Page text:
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Could you please have a look at an article dedicated to Romanian steel helmets I wrote today and let me know if you found any errors. Additional info is much appreciated as well!

Thanks in advance!


Romanian steel helmets


Adrian helmet M15 (Cască model Adrian)


Heavy losses among Romanian military personnel during the Great War due to enemy fire, splinters and shrapnel led to introduction of protective headgear the most reliable being steel helmets already in use by other participants. Thus French Adrian helmets (Le casque Adrian M1915) were ordered by Romania in autumn 1916 and 90,000 pieces were delivered in January next year. They were issued to the troops in spring 1917.

Helmets were painted in grey-blue color (so called “bleu artillerie” or “horizon blue”) while darker color variations are known as well.

Distinctive Romanian badge in form of an oval plate bearing a cipher of the King Ferdinand I (two letters “F” topped by a royal crown) was attached to the front.

Helmets were painted dark chocolate brown in early 20s and olive khaki since 1925 when a new uniform was adopted.

During the reign of King Carol II (June 08, 1930 – September 06, 1940) the badge was changed and had new king’s cipher (two letters “C” topped by a royal crown).

After Romania opted for Dutch helmets in 1939 obsolete Adrain helmets with removed badges were issued to reserve and second line troops. There they were painted with different colors, e.g. black for anti-aircraft artillery units.

It’s worth mentioning here that Adrian helmets were still in use as late as 1970s as various civil defense units were equipped with remaining WWI headgear painted red.


Steel helmet M1939 (Cască model 1939)


Romania started looking for a new supplier of headgear in 1937 aiming to replace obsolete Adrian helmets. As a result of negotiations between Romanians and Dutch that took place in August 1938 in Bucharest, an order of 300,000 helmets was placed at the Dutch manufacturer VerBliFa (Vereenigde Blikfabrieken) on September 05, 1938. Dutch helmet M34 (Helm Model 1934) has been chosen as a base model. An additional order for 800,000 pieces followed soon.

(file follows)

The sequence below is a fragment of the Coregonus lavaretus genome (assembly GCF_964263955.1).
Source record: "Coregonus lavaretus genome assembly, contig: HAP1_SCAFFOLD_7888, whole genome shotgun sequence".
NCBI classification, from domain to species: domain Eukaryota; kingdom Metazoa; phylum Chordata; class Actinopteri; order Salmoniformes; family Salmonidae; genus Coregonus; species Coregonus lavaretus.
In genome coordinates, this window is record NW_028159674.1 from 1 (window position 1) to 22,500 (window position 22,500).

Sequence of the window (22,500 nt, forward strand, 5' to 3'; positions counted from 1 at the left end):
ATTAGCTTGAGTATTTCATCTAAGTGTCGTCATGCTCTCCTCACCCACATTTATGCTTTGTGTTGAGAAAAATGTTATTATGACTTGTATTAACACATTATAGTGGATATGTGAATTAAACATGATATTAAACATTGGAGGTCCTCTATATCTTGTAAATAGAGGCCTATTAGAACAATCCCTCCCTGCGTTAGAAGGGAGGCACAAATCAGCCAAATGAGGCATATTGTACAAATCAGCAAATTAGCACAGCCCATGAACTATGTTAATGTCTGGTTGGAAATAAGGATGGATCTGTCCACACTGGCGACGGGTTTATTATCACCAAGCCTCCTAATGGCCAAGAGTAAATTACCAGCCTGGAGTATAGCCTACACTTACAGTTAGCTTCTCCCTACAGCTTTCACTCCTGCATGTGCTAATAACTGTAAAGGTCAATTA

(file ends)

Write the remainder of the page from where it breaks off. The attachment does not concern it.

Helmets designated M1939 (Cască model 1939) were painted olive khaki and most of them had distinctive Romanian badge in form of an oval plate bearing a cipher of the King Carol II (two letters “C” topped by a royal crown) attached to the front. This badge had to be removed after abdication of Carol II that followed on September 06, 1940 but sometimes that order wasn’t carried out properly.

M1939 helmets were manufactured and supplied to Romanian army up to middle 1942.


Captured Dutch helmets (Căştii olandeze)


Captured Dutch helmets M27 (Helm Model 1927), M34 (Helm Model 1934) and M40 (Helm Model 1940) were handed over to Romania by Germans after the Netherlands surrendered in May 1940.

Dutch emblems were removed and replaced by distinctive Romanian badges in form of an oval plate bearing a cipher of the King Carol II (two letters “C” topped by a royal crown).


Steel helmet M1939/1942 (Cască model 1939/1942)


Modified model of M1939 helmet was manufactured by the Dutch company VerBliFa (Vereenigde Blikfabrieken) since 1943 and was designated M39/42 (Cască model 1939/1942). Unlike previous model it was slightly smaller, lacked slot at the back and was fitted with German M1931 lining produced by Biedermann und Czarnikow (Berlin).

Traditional frontal badge was missing.

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Andrew, the article is OK, just a few small things:

- Adrian helmet M15 -the Romanian Adrian helmet was called M1916 (cască Adrian md.1916)

- Steel helmet M1939 -the info is OK

- Captured Dutch helmets -the Germans delivered only M1927 and M1934 captured Dutch helmets to Romanians, without the cipher of the King Carol II

- Steel helmet M1939/1942 -the only difference with the M1939 helmet was that the M1939/42 had a German helmet liner


- German helmets

- Romanian cavalry and mountain troops worn German M1935 helmets as early as spring of 1944 (by late 1942 Romania ordered 800.000 helmets), I also have seen photos of Romanian solders wearing the Stahlhelm as early as December 1943 and even 1941 but in this cases the helmets were provided by the Germans ”on the spot” for reconnaissance purposes

- the Romanian paratroopers were equipped with German Fallschirmjäger helmets

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